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Coping with depression and anxiety at Christmas

Monday, 05 December 2016 Kyle Davies

It’s known as 'The Most Wonderful Time of the Year' but for many, including Kyle, it’s filled with anxiety and depression. 

Kyle was diagnosed with Bipolar Disorder in 2013, after years of misdiagnosis. He's married with 3 cats and is a massive film fan. He tweets at @gordondon

When I was younger I loved Christmas. It was a time for spending with family and friends, going to parties and, of course, presents. But as I got older it started losing its lustre and I began to dread it. As soon as I spotted the first Christmas display in a shop, the pressure inside me would begin to build.                                

My anxiety over the festive season got to the point where I started proclaiming that I hated Christmas, which lead to my being compared to the Grinch (a personal hero!). I’d even dress up as the Dr Seuss character on Christmas morning to deliver presents for my nieces and nephews. 

The Grinch is a good mask to wear to hide the real reasons why Christmas is a stressful and scary time for me. Having a reputation of not liking Christmas made things a little bit easier.

"Having a reputation of not liking Christmas made things a little bit easier.

I’d always try to please everyone around me which lead to a Christmas break which was far from relaxing. Being unable to say no meant that I over-committed myself and then got so overwhelmed I did nothing. This then spiralled into guilt and me beating myself up for letting everyone down.

Going into overcrowded city centres caused me a lot of anxiety, as did attending the work Christmas Party - especially when it seemed like every other workplace in the area was having their night out at the same time.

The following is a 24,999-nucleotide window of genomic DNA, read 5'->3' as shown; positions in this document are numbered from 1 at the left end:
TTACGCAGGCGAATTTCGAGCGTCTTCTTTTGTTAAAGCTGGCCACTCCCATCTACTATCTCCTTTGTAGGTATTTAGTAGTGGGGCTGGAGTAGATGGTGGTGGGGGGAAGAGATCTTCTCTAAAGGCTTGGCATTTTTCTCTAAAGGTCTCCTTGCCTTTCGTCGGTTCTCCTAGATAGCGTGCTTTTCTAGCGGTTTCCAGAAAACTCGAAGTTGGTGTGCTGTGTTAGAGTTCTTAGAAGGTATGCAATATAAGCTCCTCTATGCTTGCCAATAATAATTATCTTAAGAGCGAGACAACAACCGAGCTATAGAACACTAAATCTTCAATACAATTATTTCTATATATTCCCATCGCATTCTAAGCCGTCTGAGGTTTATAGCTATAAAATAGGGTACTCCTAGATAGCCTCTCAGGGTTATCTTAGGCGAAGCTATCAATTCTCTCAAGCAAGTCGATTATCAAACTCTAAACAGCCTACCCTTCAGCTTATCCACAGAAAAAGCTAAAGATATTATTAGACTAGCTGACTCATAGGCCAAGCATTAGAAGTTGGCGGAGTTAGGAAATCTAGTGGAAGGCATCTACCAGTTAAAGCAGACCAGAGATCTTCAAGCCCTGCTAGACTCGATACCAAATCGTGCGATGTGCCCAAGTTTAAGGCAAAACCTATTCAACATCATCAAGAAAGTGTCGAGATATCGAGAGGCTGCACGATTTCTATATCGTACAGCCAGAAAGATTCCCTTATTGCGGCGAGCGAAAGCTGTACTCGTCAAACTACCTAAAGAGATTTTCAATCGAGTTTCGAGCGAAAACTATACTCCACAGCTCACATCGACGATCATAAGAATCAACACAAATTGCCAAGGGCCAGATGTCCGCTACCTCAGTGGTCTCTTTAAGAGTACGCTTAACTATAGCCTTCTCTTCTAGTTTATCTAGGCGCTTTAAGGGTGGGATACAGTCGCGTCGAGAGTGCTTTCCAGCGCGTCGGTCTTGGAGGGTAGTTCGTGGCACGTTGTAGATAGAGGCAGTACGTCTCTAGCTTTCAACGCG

"I’d go for the meal to be polite and then escape as quickly as I could from the packed pub or restaurant."

I’d go for the meal to be polite and then escape as quickly as I could from the packed pub or restaurant. I would regularly break out in sweats and find myself grinding my teeth. 

Then there is the joy of New Year’s Eve. I can once again spend days beating myself up for not achieving anything in the past year or, for that matter, ever (which, of course, is not true).

Last Christmas I had my third mental breakdown which resulted in another appointment with a Psychiatrist, more counselling, and a change in medication. It was not specifically Christmas which brought this on, but it was a factor.

The perpetual darkness of the days, the self-imposed pressure to do things and dealing with the whole seasonal rigmarole all played their part.

"This Christmas is going to be different. I’m going to be honest to the people around me about how I am feeling."

This Christmas is going to be different. I’m going to be honest to the people around me about how I am feeling. If I don’t want to do something I’ll be saying no in the nicest possible way. I am using online shops to reduce the need to go into crowded places, but also so I can do it in my own time instead of feeling anxious and rushed.

My wife and I are planning trips over the Christmas break to combat the fatigue from staying in, watching TV and eating too much. This will help keep both my mind and body active, which I find helps me a lot.

And on New Year’s Eve, I am not going to berate myself for the things I thought I should have achieved this year. Instead I am going to use the time to celebrate how far I have come. There will be no resolutions made.

I think it is time for the Grinch to be packed away and to this year face Christmas as Kyle. I think it is going to be a good one!

Young woman looks outwards for help

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